I sat down to pump out a blog post today about nutrition for March since it’s National Nutrition Month and couldn’t decide exactly where to start. There are SO MANY (so many!) topics related to family nutrition. – What is most important? What do Moms’ want to read about? There is so much buzz from Moms about what their kids are eating, so I know nutrition is a top priority for many Moms today. It quickly became clear to me that this particular topic deserves much more than one blog post in March. This is why I’m so very excited to announce an entire series of blog posts dedicated to family nutrition!!! Each month we’ll cover a different topic while describing the real challenges Moms face with possible solutions and answers.
So, for this first post in Real Kids Real Food, let’s get warmed up and just cover the basics…..
Why should you listen to me? Well, don’t just listen. I hope you read and reflect and post any comments (the good, the bad, and the ugly). I don’t intend to spout my own beliefs, I only intend to provide topics of discussion. Discuss with your family, discuss with your friends, and discuss with me if needed! We are all faced with the same challenges. Let’s share our ideas for the good of better health!
I am a bit embarrassed to admit it, but I really didn’t give an ounce of thought about nutrition until I started nursing school at UNC-Chapel Hill. It was one of those earth shattering 10-zillion light bulb moments when it hit me…disease and illness are so much influenced by the foods and other substances that we put into our bodies. Duh! Furthermore, the symbiotic relations among vitamins and minerals was absolutely fascinating. Did you know you need Vitamin C to absorb Iron and Vitamin D to absorb Calcium and some vitamins require fat to be absorbed? More on that later.
So, my first credential is my nursing degree. My second credential is the fact that I developed Diabetes Type 1 (the kind that depends on daily injections of insulin) in my late 20’s. I literally have to read labels and calculate carbohydrates every time (yes every time) I put a bite of food into my mouth. I’ve been reading and calculating for almost 10 years now and have built a very strong appreciation for all the big and little ingredients and nutritional values in foods of all sorts. I learned very quickly that not all sugars are created equal. In other words, by checking my blood sugars after eating, I’m like a little lab rat. I see the immediate results of how different foods affect blood sugar. For instance, a bowl of cereal causes blood sugar to quickly spike and then crash. A bowl of oatmeal, on the other hand, causes a more steady rise and slow gentle fall. Much easier and healthier for the body. (Of note, a healthy person may not experience such extreme ups and downs, but that surge of sugar still puts an unnecessary strain on your body.) Finally, I have three boys with very healthy appetites. We live in a house where the milk is always empty and the trash is always full! Feeding these three, and feeding them well, is about as easy as climbing Mount Everest while pulling a dump truck on a tow line.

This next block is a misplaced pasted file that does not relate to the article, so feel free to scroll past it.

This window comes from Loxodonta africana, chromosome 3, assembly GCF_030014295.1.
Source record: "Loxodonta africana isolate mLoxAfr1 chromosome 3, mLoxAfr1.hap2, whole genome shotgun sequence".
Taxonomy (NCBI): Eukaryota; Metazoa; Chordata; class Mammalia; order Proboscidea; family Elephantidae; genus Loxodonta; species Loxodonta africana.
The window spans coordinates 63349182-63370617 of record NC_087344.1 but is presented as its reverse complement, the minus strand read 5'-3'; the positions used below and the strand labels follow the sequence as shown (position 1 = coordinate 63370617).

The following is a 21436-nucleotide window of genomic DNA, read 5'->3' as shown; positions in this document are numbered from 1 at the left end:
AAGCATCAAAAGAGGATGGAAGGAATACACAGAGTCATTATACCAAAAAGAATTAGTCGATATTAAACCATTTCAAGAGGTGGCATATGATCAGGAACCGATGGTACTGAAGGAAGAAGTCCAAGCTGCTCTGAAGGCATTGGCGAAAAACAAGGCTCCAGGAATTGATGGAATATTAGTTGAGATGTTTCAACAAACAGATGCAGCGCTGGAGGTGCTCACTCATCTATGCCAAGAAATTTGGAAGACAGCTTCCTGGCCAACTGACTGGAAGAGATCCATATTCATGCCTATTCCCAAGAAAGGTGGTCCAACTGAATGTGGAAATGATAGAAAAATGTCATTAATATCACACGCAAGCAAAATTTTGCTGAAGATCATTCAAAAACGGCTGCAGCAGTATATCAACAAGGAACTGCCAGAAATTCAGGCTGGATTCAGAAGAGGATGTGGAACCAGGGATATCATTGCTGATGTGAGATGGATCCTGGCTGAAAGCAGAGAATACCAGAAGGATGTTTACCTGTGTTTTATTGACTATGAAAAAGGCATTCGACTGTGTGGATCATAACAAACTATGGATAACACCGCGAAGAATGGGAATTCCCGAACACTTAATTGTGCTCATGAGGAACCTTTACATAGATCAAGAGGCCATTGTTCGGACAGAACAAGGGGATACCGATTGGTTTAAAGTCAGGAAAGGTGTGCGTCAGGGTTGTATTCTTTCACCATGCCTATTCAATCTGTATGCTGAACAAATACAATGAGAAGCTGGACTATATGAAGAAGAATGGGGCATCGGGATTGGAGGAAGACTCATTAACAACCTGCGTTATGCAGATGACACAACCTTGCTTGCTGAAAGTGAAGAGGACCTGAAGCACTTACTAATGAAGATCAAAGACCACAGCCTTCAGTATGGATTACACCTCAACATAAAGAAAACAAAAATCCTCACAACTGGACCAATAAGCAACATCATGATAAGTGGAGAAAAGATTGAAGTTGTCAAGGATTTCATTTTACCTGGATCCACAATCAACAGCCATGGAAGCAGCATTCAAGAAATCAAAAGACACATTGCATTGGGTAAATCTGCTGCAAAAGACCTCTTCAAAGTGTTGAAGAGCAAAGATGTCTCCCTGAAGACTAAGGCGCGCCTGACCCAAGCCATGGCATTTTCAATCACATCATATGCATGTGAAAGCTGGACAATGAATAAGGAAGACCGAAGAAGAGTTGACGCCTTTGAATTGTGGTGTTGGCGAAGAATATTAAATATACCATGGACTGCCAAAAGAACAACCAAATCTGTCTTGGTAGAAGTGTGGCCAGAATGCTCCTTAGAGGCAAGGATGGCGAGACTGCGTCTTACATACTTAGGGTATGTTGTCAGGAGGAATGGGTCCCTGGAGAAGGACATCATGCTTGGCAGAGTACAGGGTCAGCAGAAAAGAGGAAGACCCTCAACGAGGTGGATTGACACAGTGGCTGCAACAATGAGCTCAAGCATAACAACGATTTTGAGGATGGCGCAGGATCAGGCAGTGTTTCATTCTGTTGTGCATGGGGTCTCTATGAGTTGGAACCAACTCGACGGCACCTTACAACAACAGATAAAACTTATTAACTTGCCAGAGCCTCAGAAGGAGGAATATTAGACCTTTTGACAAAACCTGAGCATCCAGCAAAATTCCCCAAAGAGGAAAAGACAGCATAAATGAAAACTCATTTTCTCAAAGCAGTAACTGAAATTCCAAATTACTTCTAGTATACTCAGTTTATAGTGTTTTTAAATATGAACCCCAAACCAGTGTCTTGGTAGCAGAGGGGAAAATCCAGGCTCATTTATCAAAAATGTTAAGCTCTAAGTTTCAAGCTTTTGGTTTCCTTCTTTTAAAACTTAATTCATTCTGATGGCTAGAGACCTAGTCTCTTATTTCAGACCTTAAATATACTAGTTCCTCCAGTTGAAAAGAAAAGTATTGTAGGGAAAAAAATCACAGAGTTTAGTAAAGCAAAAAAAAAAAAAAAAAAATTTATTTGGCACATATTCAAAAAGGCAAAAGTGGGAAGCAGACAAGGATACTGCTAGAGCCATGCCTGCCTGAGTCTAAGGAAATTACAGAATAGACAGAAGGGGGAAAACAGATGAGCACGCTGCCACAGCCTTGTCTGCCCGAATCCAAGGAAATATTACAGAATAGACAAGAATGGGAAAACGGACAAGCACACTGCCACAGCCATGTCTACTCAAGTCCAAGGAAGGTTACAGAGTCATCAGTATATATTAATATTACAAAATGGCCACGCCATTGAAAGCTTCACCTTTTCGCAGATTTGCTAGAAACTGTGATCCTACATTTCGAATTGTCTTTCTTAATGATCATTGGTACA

Okay enough about me, how about our culture in general. How do Americans measure up when it comes to nutrition? I truly believe that you have to know where you’ve been before you can move forward. Stop to think a minute – how much our culture has changed in just 4 short generations when it comes to how and where we eat. We went from a primarily agricultural society to a world where we now have a fast food joint on every corner and we can even have groceries delivered to our doorstep. We have experienced an explosion of food availability and convenience. Food manufacturers have made leaps and bounds in providing relatively cheap food that tastes good. The problem is food that tastes good isn’t necessarily good for you. But, how very confusing this is on the most primitive level. The brain says “it tastes good and I want to eat it”. We owe it to ourselves and to humanity to be knowledgeable about the foods we eat. We need to be able to make good choices with all the food options we have at our fingertips.
So, where do we start? How do we learn more about what we should be eating? As we were growing up we learned about the Food Pyramid and the 5-A-Day rule and now there’s the My Plate campaign. But where does all this come from? It turns out the USDA and the Department of Health and Human Services are required to publish research based guidelines every 5 years. You can find the most recent national Dietary Guidelines published on the USDA website. These most recent guidelines focus more on individual eating patterns and preferences and how to structure your own nutritional needs to reach optimal health.
The high-level goals for the general population include:
- Increase fruits and vegetable
- Increase whole grains
- Increase fat-free and low-fat dairy
- Increase beans and other legumes
- Increase lean proteins
- Increase healthy oils
- Limit added sugars and syrups
- Decrease your intake of processed foods
- Limit saturated and trans fats
- Limit sodium intake depending on your age
I encourage you to look over it for yourself see how your family’s eating patterns compare. According to the 2015-2020 American Dietary Guidelines, healthy eating patterns for life start during our childhood years. Don’t we owe it to our kids and our family’s health to read a little more and make a few changes? What specific topics would you like to learn more about? What specific topics do you hear discussed the most among Moms?
Stay tuned for the next post in the series Real Kids Real Food.
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